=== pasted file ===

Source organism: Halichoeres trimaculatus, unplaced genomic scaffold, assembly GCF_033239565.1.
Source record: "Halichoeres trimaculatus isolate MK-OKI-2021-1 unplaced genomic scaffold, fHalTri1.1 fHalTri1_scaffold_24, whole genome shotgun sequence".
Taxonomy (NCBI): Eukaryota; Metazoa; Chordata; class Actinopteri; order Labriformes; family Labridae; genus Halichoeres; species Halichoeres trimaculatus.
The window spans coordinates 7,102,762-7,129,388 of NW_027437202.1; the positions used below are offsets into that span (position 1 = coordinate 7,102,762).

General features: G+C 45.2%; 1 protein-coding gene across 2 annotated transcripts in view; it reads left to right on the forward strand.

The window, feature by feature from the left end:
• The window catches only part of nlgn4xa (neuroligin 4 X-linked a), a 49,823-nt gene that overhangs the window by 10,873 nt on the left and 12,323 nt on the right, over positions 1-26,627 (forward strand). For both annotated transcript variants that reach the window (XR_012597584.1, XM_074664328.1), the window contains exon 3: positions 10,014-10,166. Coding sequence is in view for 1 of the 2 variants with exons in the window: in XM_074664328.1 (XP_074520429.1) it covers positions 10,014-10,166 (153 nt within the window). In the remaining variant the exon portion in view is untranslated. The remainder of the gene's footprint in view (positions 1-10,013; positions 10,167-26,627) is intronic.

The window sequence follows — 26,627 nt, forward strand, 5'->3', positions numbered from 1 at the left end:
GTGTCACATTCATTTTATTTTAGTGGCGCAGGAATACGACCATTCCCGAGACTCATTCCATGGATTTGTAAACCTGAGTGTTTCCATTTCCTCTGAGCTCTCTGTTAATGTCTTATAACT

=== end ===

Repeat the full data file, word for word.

Source organism: Halichoeres trimaculatus, unplaced genomic scaffold, assembly GCF_033239565.1.
Source record: "Halichoeres trimaculatus isolate MK-OKI-2021-1 unplaced genomic scaffold, fHalTri1.1 fHalTri1_scaffold_24, whole genome shotgun sequence".
Taxonomy (NCBI): Eukaryota; Metazoa; Chordata; class Actinopteri; order Labriformes; family Labridae; genus Halichoeres; species Halichoeres trimaculatus.
The window spans coordinates 7,102,762-7,129,388 of NW_027437202.1; the positions used below are offsets into that span (position 1 = coordinate 7,102,762).

General features: G+C 45.2%; 1 protein-coding gene across 2 annotated transcripts in view; it reads left to right on the forward strand.

The window, feature by feature from the left end:
• The window catches only part of nlgn4xa (neuroligin 4 X-linked a), a 49,823-nt gene that overhangs the window by 10,873 nt on the left and 12,323 nt on the right, over positions 1-26,627 (forward strand). For both annotated transcript variants that reach the window (XR_012597584.1, XM_074664328.1), the window contains exon 3: positions 10,014-10,166. Coding sequence is in view for 1 of the 2 variants with exons in the window: in XM_074664328.1 (XP_074520429.1) it covers positions 10,014-10,166 (153 nt within the window). In the remaining variant the exon portion in view is untranslated. The remainder of the gene's footprint in view (positions 1-10,013; positions 10,167-26,627) is intronic.

The window sequence follows — 26,627 nt, forward strand, 5'->3', positions numbered from 1 at the left end:
GTGTCACATTCATTTTATTTTAGTGGCGCAGGAATACGACCATTCCCGAGACTCATTCCATGGATTTGTAAACCTGAGTGTTTCCATTTCCTCTGAGCTCTCTGTTAATGTCTTATAACT